Kearny was angry and there the trouble began. Kearny was the ranking officer and demanded the governorship for himself…his right as general. Fremont held only a Colonels commission, but his undaunted men declared him a General and all addressed him as such (and later the government commissioned him a General). Before this, however, Kearny arrested the Great Pathfinder and took him as a prisoner to Washington, D.C. for usurpation.
Horses to ride and pack mules were secured at Bidwell, California. Wanting a guard to escort his illustrious prisoner, he ordered the captains of the Mormon Battalion to select from each company two of their best all-around men, men who could ride the longest, do without sleep the longest, fast the longest, live on short rations the longest, load pack mules the most expeditiously, do double guard duty the best which meant do with half sleep enough. The chosen guards were Sylvester Hulet, Lieutenant of Company D, and Amos Cox of Company D. They were selected by Captain Higgins for his best men. Some of the others were Lieutenant Stoneman, Seargent N. V. Jones, Durgley, John Binley.
Once Matthew Caldwell broke a cinch and was delayed. Amos Cox went back a few rods to see why he was behind, and he discovered Indians crawling up toward him. Amos helped Caldwell and they both made it back safely.
May 31«sup»st«/sup», 1847, this detachment with Fremont left for the East, constantly making forced marches 45, sometimes 60 miles a day. They crossed the Sierra Nevada Mountains and the State of Nevada, rested at Fort Hall near Pocatello, Idaho in July, and procured fresh horses and pack mules. Fremont had his freedom and was armed in case of Indian attack.
July 16 and 17 Soda Springs and Bear River was reached. Continuing their journey eastward they met several companies of Mormon Pioneers, including the company of C. C. Rich, in which traveled Orville S. Cox and his family, somewhere on the Platte River, near Sweetwater.
Here Amos heard the first news of his family in over a year. One sad item was that a little daughter had died. He went on with Fremont and received his honorable discharge at Fort Leavenworth, from where he hastened to his family in Iowa.
He remained near Shenandoah, Iowa, a number of years. He planted a tree on his 40 acre farm the day Abraham Lincoln was killed. That farm is now owned by Henry Field, Seedsman and he treasures the memorial tree.
Sylvester Hulet, by request, received his honorable discharge when he met C. C. Riches company and turned his face once more westward in company of 0. S. and Elvira Cox.
They arrived in Salt Lake City October 3, 1847, where he assisted in building the old adobe Fort on Pioneer Square and made himself generally useful, where they all wintered.
In the spring of 1848 he went with a company and assisted in founding Bountiful.
In the spring of 1849 he responded to a call from President Brigham Young to found a settlement on the Provo River. There they built a fort of cottonwood logs, and in the fall of 1849, when Father Morley's company to settle Manti passed through Provo, he joined them and settled in Manti.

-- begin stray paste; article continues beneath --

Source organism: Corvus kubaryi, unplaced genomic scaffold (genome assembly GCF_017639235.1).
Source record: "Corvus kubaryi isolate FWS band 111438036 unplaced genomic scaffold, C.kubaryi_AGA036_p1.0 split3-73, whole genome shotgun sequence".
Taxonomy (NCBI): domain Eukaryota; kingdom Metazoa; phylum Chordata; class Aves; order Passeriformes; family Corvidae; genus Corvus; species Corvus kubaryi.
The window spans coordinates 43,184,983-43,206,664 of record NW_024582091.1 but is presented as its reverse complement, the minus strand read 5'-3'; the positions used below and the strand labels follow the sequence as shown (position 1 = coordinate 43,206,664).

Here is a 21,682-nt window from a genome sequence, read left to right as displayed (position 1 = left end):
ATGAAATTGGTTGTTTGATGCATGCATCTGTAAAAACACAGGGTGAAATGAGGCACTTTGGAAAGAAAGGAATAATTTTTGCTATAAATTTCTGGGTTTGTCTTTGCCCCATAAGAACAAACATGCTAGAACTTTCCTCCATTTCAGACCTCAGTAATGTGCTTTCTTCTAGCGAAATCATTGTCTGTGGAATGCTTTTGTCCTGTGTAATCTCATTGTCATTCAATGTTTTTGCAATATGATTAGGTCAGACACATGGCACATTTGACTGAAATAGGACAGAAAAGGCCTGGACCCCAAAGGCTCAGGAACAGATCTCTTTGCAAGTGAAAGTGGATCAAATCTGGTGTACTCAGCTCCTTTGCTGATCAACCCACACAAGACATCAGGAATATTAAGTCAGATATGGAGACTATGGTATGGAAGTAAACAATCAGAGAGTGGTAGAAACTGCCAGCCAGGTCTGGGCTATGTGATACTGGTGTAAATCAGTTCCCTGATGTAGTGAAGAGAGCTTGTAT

In 1850 or 51 he went to California and washed gold.
In 1854 or 55 he honored a call of Brigham to help build a fort at Las Vegas, now in Nevada. Another call in 1856 and 1857 from President Young sent him to Las Vegas where he found lead in native condition and melted out great quantities for Mormons to use in defense of their homes against the invasion of Johnston's Army.
In Massachusetts, Rhoda asked her father how much Indian blood was in him. "Not one drop!", he answered. It was her mother, Mary Lewis, who was part Indian.
Sylvester was the brother who had Indian traits most developed: straight black hair, black eyes, high cheekbones, feet that 'toed' in a trifle, splendid scout, cat-like movements.
He finally settled in Manti and remained for about 4.0 years. His very last days were spent in Fairview with Elvira for hits nurse. He sleeps in the Fairview Cemetery beside Orville S. and Elvira Cox.
From «i»Round Robin«/i» written by Aunt Phena in Jerome, Idaho, 31 Mar 1945: (Tryphena Cox Sidwell)
July 1897 the LDS Church had a Jubilee at Salt Lake City. All pioneers were asked to send relics there to be labeled for that great event. Mother's (Elvira P Mills Cox) Uncle Sylvester Hulet had a turning lathe, saws and other woodworking tools with which he made wooden bread bowls, butter bowls, horn combs, spinning wheels (except the heads), quill wheels, swifts, looms (except the reeds), shuttles and many other things the pioneer needed.
Sylvester's grave stone in Fairview Cemetery gives 7 November as death date. It appears that the 17 Nov date is in error.
Father: Sylvanus HuletSylvanus Hulett, b. 7 Nov 1758 in Killingly, Windham, Connecticut, United States
Mother: Mary "Polly" LewisPolly Lewis Young, b. 3 Apr 1763 in Lee, Berkshire, Massachusetts, United States
Family 1: Anna Schott, b. 30 Mar 1801 in Waterloo, Seneca, New York, United States
- Divorced: Y Abt 1847
- Married: Aft 1835 in , Clay, Missouri, United States
Anna refused to go west with Brigham Young, and Sylvester was determined to go, so they divorced. 19 Jan 1953 3 Aug 2008
Please send corrections, additions or comments to Carl T Cox
Created by IGMGet (modified by Randy Winch) Version 2.7 (Program Information)
Copyright 1996 © Tim Doyle
A component of the Indexed GEDCOM Method of GenWeb authoring.
Database access provided by Host Gator